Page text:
This week, we visit South Carolina Society Hall at 72 Meeting Street. This building is another that has played a part in the lives of Charlestonians and visitors for 215 years. When constructed as the home of the South Carolina Society in 1804 by local rice planter, attorney and gentleman architect Gabriel Manigault, there were no columns or portico in front. Those weren't added until 1825 when the exterior was updated in the classical revival style.
Gabriel Manigault was a member of the South Carolina Society, the French Huguenot benevolent organization originally known as the "Two Bit Club" that was formed to rescue Poinsett's Tavern (owned by French Huguenot Elisha Poinsett) from financial difficulties. Each immigrant group in Charleston formed their own charitable organization to help the next group of immigrants find jobs and housing. Today most are social clubs, but they continue to grant academic scholarships to the local youth.
South Carolina Society Hall originally served as the meeting hall for its members while also hosting a school on the first floor for female orphans. Later, the first floor became a school for both boys and girls. Currently, the Hall is used for weekly Cotillion classes where a local Charleston lady still teaches formal dance to those youth enrolled.
Built on a large raised basement, the first and second floors are well-known among Charlestonians. Situated close to St. Michael's Episcopal Church and First Scots Presbyterian Church, South Carolina Society Hall is frequently a venue for wedding receptions and other social events. I've attended many parties, wedding receptions, wedding rehearsal parties, and even a wedding at South Carolina Hall!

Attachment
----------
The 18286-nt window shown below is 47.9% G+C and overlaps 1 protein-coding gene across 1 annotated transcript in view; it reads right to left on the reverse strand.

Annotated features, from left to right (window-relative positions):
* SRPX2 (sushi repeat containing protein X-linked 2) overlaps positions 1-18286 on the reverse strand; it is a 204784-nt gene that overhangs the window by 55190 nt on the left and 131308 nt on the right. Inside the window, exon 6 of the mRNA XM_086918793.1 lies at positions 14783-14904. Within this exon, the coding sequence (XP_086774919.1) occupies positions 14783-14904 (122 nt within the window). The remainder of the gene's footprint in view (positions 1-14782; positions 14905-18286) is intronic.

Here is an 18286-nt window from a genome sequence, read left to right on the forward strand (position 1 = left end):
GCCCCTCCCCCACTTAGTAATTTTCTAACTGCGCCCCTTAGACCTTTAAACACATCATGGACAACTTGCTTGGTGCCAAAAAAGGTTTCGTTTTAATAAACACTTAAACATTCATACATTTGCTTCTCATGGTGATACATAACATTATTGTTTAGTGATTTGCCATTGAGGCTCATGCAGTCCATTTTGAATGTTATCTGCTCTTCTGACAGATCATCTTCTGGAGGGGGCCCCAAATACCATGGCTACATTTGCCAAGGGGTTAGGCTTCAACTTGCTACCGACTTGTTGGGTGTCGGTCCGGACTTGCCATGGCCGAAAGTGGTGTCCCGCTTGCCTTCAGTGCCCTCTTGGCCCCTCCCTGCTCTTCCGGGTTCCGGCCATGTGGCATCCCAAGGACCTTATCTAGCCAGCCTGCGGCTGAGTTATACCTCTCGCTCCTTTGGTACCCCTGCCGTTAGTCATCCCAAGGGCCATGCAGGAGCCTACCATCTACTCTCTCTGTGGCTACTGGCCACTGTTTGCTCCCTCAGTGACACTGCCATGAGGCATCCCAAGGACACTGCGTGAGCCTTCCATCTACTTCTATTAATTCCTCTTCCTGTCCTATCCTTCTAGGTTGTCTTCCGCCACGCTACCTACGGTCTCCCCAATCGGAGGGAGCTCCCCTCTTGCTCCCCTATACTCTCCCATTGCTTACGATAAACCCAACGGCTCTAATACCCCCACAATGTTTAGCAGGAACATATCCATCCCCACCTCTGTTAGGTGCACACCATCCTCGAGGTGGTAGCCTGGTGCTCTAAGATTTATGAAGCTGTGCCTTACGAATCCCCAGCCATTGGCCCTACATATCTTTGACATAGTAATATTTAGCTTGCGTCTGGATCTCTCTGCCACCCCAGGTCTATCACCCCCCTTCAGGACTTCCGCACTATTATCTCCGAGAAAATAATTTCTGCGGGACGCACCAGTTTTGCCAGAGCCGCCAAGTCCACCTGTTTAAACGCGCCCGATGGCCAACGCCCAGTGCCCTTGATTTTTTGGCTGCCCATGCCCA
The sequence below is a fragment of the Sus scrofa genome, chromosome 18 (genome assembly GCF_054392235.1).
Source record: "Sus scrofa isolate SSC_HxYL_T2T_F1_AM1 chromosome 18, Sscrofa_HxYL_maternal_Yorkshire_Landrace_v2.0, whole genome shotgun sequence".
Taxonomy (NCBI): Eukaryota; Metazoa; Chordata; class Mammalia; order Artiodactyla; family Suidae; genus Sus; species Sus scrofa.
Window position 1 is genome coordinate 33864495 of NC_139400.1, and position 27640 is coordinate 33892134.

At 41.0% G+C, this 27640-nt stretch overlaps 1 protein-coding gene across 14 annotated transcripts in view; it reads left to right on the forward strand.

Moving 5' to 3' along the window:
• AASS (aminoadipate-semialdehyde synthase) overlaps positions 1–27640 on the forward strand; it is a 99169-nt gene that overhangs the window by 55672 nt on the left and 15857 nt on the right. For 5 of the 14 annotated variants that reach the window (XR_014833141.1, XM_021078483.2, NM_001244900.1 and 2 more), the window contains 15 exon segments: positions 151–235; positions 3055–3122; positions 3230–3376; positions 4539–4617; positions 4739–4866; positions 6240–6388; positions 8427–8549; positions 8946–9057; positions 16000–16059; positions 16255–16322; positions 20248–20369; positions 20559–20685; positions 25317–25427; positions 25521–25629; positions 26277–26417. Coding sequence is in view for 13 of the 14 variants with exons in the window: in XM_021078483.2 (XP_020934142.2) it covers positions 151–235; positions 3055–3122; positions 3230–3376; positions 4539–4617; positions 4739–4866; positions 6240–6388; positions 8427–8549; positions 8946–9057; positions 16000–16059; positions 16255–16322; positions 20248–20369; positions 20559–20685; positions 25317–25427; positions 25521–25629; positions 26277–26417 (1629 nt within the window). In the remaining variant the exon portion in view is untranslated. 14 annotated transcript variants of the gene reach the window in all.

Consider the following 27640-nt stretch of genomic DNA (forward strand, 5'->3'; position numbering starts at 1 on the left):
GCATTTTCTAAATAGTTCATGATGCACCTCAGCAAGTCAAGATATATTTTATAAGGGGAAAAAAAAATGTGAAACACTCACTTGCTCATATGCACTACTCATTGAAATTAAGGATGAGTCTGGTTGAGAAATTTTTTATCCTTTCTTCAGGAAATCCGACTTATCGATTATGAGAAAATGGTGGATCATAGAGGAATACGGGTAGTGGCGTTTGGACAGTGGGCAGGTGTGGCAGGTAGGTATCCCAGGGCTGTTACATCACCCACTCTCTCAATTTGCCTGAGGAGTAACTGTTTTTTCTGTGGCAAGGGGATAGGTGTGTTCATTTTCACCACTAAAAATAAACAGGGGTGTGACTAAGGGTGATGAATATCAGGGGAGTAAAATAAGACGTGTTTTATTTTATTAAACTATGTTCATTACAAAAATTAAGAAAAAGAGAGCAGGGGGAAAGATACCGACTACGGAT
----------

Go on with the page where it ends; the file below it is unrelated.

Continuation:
My first event at the Hall was the evening before my thirteenth birthday when I attended a party in honor of Amory DeSaussure, my ninth grade roommate from Ashley Hall. Amory was spending Christmas with her elderly grandparents, as her family was in Turkey that year. I was invited to spend the night of the party with her, and I was kindly included in the receiving line with Amory and her grandparents. It was a great party; the Hall was festive with fresh Christmas greens and other decorations, the food was wonderful, and the Hall overflowed with people of all ages. However, neither Amory nor I could have named many of the guests unless they got close to us: we both had terrible vision, but had removed our eyeglasses and put them away before any guests arrived. Ah, the vanity of twelve and thirteen-year-old girls ... fortunately we both started wearing contact lenses the next year!
After sharing 120 posts from my "Diary of a Charleston Tour Guide," I am retiring for awhile, but I encourage locals and visitors alike to explore my favorite city, Charleston!